As a result, the merchant law solves the biggest information cost problem. The “Judge” is a central information center, and each trader only needs to refer to the local judges, which reduces the cost of the trader collecting historical behavior of the partner.
Applicability of Merchant Law to Blockchain
Like medieval merchants, the participants in the blockchain network are global and cannot be governed by local governments. Even barbaric multinational groups like terrorist groups have their own rules of management. The main reasons for this are: 1) the state does not recognize multinational groups, so its laws do not exceed the group; 2) multinational groups do not recognize the state's jurisdiction over its network and therefore do not recognize national laws.
The blockchain is somewhere in between, and it is also a new technology, so that local governments have not yet determined how to regulate it. And the decentralized network of blockchains stems from the mistrust of honest executives to the centralized government. The merchant law originated from a centralized state that lacks enforcement action. Therefore, the commonality between the two is that the existing governance system cannot meet the needs of the system. Merchant law is highly applicable to blockchain governance.
For transactions that are entirely on the chain, thanks to the automatic execution of smart contracts, it does not require a ruling because it is almost impossible to deceive. But not all transactions are carried out on the chain, and as the blockchain expands, more and more transactions are completed under the chain.
Take the lightning network as an example. How is its security?
The security of transactions in Lightning Networks is defined as follows:
“A bitcoin transaction that uses smart contracts and is signed has not yet been incorporated into the Bitcoin blockchain. Smart contracts allow us to link unconfirmed transactions together in a secure manner. Allowing smart contracts in lightning networks Participants can repeatedly update unconfirmed trading chains and only the latest deals are valid."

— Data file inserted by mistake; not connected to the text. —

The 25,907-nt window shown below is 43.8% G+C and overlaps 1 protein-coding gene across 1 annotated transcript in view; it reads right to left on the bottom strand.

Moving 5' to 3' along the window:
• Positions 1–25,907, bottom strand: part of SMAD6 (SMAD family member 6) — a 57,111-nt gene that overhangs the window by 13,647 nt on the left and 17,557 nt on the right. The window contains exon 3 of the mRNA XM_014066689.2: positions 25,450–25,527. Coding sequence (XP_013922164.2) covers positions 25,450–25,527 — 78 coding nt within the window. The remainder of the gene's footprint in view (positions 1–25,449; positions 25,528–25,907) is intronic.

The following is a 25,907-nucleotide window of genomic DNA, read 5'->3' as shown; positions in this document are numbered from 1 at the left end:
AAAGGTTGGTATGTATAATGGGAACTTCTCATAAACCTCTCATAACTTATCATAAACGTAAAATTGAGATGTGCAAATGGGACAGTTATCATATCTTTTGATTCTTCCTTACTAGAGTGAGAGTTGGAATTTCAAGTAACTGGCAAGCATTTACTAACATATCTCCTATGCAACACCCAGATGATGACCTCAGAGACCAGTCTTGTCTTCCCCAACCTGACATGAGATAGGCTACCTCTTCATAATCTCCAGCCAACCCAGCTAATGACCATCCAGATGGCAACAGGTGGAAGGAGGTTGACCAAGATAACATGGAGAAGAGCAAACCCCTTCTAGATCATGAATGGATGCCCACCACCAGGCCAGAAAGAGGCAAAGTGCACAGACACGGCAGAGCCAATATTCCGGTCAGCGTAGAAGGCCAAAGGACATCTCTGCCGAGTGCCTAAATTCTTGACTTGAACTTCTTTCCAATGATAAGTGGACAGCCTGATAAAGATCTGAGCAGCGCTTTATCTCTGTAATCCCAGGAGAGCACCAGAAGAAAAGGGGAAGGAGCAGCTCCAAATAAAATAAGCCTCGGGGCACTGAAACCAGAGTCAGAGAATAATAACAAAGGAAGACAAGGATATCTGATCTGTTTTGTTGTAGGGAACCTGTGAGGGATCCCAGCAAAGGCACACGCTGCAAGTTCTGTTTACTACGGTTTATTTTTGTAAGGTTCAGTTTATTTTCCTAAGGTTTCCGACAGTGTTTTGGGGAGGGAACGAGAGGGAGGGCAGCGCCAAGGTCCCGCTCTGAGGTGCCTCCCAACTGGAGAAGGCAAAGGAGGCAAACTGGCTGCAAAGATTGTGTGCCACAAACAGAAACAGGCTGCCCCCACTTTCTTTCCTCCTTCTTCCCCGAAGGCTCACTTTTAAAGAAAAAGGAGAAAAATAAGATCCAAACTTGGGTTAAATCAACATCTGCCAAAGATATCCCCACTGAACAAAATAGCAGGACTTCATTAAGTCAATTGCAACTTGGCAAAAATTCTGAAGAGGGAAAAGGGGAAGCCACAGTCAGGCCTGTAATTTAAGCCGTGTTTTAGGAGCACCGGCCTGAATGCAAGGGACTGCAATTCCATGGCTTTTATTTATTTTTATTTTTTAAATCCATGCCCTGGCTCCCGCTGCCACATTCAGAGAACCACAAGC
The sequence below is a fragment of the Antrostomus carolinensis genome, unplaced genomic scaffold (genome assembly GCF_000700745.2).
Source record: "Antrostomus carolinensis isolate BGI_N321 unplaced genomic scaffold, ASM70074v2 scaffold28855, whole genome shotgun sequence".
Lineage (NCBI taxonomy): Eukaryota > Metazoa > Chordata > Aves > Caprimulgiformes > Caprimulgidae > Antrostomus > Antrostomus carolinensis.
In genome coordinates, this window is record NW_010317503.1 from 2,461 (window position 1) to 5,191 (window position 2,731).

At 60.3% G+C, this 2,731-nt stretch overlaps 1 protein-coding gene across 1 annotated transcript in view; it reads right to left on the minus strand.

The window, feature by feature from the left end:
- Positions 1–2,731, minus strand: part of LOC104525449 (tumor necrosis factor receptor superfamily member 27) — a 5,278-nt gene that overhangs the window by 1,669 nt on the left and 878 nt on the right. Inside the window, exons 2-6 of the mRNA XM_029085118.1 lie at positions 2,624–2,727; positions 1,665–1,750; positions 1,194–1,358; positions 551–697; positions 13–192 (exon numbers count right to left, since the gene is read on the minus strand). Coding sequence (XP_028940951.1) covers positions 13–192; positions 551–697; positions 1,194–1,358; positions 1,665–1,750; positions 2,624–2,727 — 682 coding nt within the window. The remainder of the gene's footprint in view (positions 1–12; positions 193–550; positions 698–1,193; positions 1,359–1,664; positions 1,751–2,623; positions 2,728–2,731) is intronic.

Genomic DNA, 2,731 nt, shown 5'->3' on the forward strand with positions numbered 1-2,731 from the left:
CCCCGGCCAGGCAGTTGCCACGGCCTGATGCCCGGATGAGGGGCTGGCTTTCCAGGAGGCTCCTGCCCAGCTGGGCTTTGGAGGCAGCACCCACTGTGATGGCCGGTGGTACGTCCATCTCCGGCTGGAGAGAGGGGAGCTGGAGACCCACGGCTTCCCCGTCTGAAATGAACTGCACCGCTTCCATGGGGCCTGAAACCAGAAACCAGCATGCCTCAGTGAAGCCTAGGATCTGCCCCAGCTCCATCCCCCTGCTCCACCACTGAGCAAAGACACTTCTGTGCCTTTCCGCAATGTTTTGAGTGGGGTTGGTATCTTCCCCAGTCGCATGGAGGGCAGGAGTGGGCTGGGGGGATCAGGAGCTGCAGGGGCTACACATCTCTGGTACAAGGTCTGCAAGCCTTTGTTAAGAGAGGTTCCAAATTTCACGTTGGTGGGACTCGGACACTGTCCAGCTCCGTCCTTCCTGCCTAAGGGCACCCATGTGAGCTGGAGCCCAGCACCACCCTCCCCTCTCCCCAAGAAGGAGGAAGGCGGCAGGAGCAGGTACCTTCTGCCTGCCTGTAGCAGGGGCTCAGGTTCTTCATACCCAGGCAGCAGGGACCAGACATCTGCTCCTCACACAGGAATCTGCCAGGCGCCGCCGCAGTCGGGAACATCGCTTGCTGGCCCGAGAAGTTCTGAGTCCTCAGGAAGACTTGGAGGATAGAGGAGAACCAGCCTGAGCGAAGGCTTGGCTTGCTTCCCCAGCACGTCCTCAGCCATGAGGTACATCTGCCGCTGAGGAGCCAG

Although under-chain transactions may be affected by elements on the chain, the behavior under the chain of custody is not the most effective or optimal solution.
Suppose Lily wants to buy socks from the socks manufacturer John. They signed a contract in which Lily paid a token for a pair of socks. Several results may be:
· Lily receives the socks and pays the token to John.
Lily received the socks but told John that she had never received it.
Lily has no socks and tells John that she has never received a sock.
John didn't send the socks, but told Lily that he had sent the socks.
· The quality of the socks sent by John is much worse than the quality promised.
If the transaction is protected on the chain, it is likely to appear as a special smart contract that is not yet included in the blockchain. Therefore, smart contracts must control every possible outcome, which is a bit difficult. Also, when Lily says she has never received a sock, how can she be judged to be honest? In this regard, the third party (courier) needs to confirm whether the socks are received by Lily.
If the transaction was made in the above method, the LM is queried to take precautions before signing the smart contract. Lily knows if John has cheated on her and vice versa. If one party has been cheating, the other party can terminate the cooperation or choose to deceive the partner. In addition, the risk of fraud in the chain management is higher than that in the chain. Because in the chain of governance, the deceiving party needs to risk losing all returns, and the deception in the chain is just a token that is locked in the smart contract.
Due to the lack of information, players are more likely to cheat in chain trading. Traders do not have easy access to their partners' previous trading history information, so honestly transferable reputation is not enough to prevent players from continuing to cheat. As long as the people involved in the community activities are encouraged to keep an understanding of who is cheating, the reputation system is likely to play a role.